Results for 'Excuses'

149 found
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  1. Excuse validation: a study in rule-breaking.John Turri & Peter Blouw - 2015 - Philosophical Studies 172 (3):615-634.
    Can judging that an agent blamelessly broke a rule lead us to claim, paradoxically, that no rule was broken at all? Surprisingly, it can. Across seven experiments, we document and explain the phenomenon of excuse validation. We found when an agent blamelessly breaks a rule, it significantly distorts people’s description of the agent’s conduct. Roughly half of people deny that a rule was broken. The results suggest that people engage in excuse validation in order to avoid indirectly blaming others for (...)
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  2. Excuse without Exculpation: The Case of Moral Ignorance.Paulina Sliwa - 2020 - In Russ Shafer Landau (ed.), Oxford Studies in Metaethics. pp. 72-95.
    Can moral ignorance excuse? This chapter argues that philosophical debate of this question has been based on a mistaken assumption: namely that excuses are all-or-nothing affairs; to have an excuse is to be blameless. The chapter argues that we should reject this assumption. Excuses are not binary but gradable: they can be weaker or stronger, mitigating blame to greater or lesser extent. This chapter explores the notions of strength of excuses, blame miti- gation and the relationship between (...)
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  3. Excuse Validation: A Cross‐cultural Study.John Turri - 2019 - Cognitive Science 43 (8):e12748.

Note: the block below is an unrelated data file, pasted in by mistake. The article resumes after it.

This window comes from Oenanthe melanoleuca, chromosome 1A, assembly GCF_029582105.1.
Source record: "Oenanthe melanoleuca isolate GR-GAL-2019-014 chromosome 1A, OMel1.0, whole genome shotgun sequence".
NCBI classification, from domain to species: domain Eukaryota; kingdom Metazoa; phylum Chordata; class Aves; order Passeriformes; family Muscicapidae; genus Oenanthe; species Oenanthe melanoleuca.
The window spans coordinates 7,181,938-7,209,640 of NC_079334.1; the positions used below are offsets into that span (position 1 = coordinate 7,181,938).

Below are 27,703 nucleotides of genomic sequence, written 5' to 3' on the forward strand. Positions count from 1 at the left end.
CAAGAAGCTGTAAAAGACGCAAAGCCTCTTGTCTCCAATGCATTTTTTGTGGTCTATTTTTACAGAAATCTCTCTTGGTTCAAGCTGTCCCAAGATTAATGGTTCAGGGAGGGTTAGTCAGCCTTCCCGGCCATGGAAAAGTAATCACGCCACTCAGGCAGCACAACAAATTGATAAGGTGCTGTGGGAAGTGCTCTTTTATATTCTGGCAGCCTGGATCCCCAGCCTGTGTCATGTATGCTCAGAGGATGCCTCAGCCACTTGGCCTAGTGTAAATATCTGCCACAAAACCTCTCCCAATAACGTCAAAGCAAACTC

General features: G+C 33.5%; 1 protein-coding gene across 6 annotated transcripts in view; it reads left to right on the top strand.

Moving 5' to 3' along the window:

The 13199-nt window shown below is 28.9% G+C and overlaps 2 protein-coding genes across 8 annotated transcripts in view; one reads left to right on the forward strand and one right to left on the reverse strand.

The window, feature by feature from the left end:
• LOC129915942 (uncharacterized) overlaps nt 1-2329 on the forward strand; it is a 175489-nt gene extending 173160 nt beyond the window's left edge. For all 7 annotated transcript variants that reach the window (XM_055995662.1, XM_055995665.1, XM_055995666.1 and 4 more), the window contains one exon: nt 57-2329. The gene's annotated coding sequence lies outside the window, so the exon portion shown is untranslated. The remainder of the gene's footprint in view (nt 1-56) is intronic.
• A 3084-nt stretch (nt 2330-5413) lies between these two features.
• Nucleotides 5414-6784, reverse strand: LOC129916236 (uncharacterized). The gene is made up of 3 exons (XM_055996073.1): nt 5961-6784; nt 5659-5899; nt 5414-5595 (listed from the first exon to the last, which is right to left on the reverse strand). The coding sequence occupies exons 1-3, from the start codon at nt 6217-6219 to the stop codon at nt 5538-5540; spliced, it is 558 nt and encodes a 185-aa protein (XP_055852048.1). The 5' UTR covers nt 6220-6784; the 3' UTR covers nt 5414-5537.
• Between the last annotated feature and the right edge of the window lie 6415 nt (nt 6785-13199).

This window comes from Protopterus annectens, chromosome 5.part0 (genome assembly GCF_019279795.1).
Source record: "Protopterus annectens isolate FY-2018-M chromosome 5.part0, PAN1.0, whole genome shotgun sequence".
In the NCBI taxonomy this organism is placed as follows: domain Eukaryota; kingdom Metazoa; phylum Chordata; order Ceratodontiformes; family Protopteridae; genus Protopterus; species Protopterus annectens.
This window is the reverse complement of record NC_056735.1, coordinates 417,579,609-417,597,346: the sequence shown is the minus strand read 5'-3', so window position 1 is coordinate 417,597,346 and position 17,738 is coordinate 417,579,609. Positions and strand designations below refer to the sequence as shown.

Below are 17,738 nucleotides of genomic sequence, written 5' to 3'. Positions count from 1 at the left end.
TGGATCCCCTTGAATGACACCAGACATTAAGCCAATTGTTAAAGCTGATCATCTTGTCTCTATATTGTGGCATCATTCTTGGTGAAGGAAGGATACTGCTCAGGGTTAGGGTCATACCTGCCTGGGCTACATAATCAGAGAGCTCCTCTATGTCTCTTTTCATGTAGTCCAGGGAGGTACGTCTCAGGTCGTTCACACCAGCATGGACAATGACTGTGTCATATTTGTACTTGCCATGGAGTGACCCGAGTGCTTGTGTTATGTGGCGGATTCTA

If someone unintentionally breaks the rules, do they break the rules? In the abstract, the answer is obviously “yes.” But, surprisingly, when considering specific examples of unintentional, blameless rule-breaking, approximately half of people judge that no rule was broken. This effect, known as excuse validation, has previously been observed in American adults. Outstanding questions concern what causes excuse validation, and whether it is peculiar to American moral psychology or cross-culturally robust. The present paper studies the phenomenon cross-culturally, focusing on Korean (...)
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  4.  83
    Finding Excuses for J=K.Roman Matthaeus Heil - 2022 - Thought: A Journal of Philosophy 11 (1):32-40.
    According to J=K, only beliefs that qualify as knowledge are epistemically justified. Traditionalists about justification have objected to this view that it predicts that radically deceived subjects do not have justified beliefs, which they take to be counter-intuitive. In response, proponents of J=K have argued that traditionalists mistake being justified with being excused in the relevant cases. To make this response work, Timothy Williamson has offered a dispositional account of excuse which has recently been challenged by Jessica Brown. She has (...)
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  5. No Need for Excuses: Against Knowledge-First Epistemology and the Knowledge Norm of Assertion.Joshua Schechter - 2017 - In J. Adam Carter, Emma Gordon & Benjamin Jarvis (eds.), Knowledge-First: Approaches in Epistemology and Mind. Oxford University Press. pp. 132-159.
    Since the publication of Timothy Williamson’s Knowledge and its Limits, knowledge-first epistemology has become increasingly influential within epistemology. This paper discusses the viability of the knowledge-first program. The paper has two main parts. In the first part, I briefly present knowledge-first epistemology as well as several big picture reasons for concern about this program. While this considerations are pressing, I concede, however, that they are not conclusive. To determine the viability of knowledge-first epistemology will require philosophers to carefully evaluate the (...)